• Named as a 2020 Meetings Trendsetter by Meetings Today

Connect with Courtney:


Editors note: The following transcription was facilitated by AI program Otter.ai and proofed by our editors. Although it is very accurate, there inevitably will be some mistakes, so please consider that when reading. Thank you.

Courtney Stanley  
This podcast is brought to you by Myrtle Beach Convention Center. 

Hello everybody. This is Courtney Stanley and welcome to another exciting episode of Dare to Interrupt, a listening experience where you have the opportunity to sit in on honest, unfiltered conversations with leaders who are considered to be the most influential, inspiring and innovative leaders in the world of events, hospitality, business and beyond. throughout their careers, these leaders have dared to interrupt conversations, their own comfort zones and sometimes even societal norms to hustle toward their greatest levels of success.

I am so excited to introduce you to today's guest here with us. We have Sonia Fong, senior vice president of convention development at Louisville tourism. Sonia, it's so great to have you here with us today. What is going on in your world these days?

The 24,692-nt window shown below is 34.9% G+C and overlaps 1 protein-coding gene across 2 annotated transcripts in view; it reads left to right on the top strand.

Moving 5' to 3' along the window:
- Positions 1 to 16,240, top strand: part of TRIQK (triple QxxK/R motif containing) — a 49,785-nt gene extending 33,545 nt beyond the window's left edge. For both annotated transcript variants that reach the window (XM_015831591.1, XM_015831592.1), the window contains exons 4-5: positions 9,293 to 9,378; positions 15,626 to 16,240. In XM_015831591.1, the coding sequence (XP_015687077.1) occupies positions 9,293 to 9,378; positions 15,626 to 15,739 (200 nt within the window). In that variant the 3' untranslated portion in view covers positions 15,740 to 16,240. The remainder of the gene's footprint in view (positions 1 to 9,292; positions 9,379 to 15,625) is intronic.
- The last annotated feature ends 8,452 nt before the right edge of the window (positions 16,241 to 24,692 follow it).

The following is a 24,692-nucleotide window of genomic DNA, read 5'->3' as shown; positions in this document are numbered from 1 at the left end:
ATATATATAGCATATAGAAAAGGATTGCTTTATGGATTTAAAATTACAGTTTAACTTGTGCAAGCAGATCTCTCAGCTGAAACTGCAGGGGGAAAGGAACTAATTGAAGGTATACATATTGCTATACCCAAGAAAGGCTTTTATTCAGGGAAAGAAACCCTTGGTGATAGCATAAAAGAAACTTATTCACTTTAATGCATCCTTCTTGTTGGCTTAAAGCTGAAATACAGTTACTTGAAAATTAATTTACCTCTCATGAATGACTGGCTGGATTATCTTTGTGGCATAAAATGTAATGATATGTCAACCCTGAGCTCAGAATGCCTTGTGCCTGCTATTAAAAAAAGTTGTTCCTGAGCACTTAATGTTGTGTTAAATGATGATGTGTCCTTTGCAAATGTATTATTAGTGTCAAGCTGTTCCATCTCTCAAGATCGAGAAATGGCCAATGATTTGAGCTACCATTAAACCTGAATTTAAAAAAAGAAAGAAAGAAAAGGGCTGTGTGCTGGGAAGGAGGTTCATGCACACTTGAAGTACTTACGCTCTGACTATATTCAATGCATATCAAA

Sonia Fong  
Hi, Courtney, thank you so much for having me. A lot going on. We had a very unprecedented last week here in Louisville. But like I mentioned earlier, this week, we started off with a very positive note. We had a general manager's meeting and a lot of our guests that were in town are very encouraging. They send a lot of support, and so overall I think you know we're also excited about Derby coming up so, it's the 149th edition—the city's ready, we're ready to shine. So workwise is good.

Courtney Stanley  
Yeah, and I was so sorry to hear about that tragedy, too. And I know that we spoke a bit about it before we hopped on today and it sounds like you know the leaders in your community have really stepped up, and you know, we hope for better and brighter days in the future for sure. I want to hear more about the derby. I have never been.

What is it like being in that energy in that space at that time?

Sonia Fong  
Well, I had the pleasure of attending—last year was my first year and this is my second time, so I know a little bit more about it because I went last year. The energy is unbelievable, but most importantly for us ladies and gentleman as well, the fashion there. Yes. Beyond, you know, everybody that walks by you is a hit turn; it is one of our lifetime bucket lists for everybody. If you have not been, I highly recommend. 

However, we do offsite events like that in cities that we go to, so we bring that experience to people that cannot come to Louisville. But Derby is our Super Bowl. We have international attendance we anticipate over, I think, 160,000 people on Derby Day. It is a huge economic engine that over the years—this is 149th edition, so the city knows how to do it well and I'm very much looking forward to attending, experience in, another time. 

We have customers come into town that have never been. It is on their bucket list. So, we're very happy to be able to deliver that experience that is so unique. Only found in Louisville. 

Courtney Stanley